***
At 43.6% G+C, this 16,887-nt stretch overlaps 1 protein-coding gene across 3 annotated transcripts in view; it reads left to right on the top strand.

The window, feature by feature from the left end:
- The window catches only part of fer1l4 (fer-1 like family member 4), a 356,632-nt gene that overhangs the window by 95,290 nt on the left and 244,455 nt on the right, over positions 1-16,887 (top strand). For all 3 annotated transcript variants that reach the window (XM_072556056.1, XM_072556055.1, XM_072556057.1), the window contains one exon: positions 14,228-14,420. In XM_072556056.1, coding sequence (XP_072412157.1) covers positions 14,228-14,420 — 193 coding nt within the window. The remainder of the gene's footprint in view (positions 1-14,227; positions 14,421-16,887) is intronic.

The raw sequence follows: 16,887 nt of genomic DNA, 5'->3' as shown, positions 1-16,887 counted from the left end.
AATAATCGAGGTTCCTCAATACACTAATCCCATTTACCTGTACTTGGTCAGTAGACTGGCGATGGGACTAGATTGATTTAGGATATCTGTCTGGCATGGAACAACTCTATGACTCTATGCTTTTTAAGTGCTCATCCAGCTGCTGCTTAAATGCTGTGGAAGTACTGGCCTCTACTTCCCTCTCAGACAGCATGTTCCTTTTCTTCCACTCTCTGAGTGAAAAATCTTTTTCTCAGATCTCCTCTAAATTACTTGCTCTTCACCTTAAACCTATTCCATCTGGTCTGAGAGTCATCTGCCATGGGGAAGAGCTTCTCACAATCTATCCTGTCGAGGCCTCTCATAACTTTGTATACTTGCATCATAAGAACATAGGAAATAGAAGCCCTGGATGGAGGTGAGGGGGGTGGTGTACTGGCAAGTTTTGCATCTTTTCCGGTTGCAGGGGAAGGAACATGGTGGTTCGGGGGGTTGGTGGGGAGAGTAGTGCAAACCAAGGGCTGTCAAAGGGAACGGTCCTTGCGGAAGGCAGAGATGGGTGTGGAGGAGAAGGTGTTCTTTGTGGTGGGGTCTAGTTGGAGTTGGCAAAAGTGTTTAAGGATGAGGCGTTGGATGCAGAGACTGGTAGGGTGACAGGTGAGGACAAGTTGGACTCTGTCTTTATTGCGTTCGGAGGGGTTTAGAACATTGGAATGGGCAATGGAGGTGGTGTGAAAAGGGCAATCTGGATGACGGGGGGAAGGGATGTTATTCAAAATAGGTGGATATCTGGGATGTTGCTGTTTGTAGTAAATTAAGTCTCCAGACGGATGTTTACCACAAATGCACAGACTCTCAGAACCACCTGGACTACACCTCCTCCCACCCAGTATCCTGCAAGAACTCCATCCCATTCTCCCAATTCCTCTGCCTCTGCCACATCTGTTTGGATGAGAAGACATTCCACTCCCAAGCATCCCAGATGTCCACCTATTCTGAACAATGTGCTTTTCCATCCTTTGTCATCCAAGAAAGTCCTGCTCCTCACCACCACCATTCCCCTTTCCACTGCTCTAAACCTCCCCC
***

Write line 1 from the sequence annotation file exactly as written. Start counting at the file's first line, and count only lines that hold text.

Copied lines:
At 43.6% G+C, this 16,887-nt stretch overlaps 1 protein-coding gene across 3 annotated transcripts in view; it reads left to right on the top strand.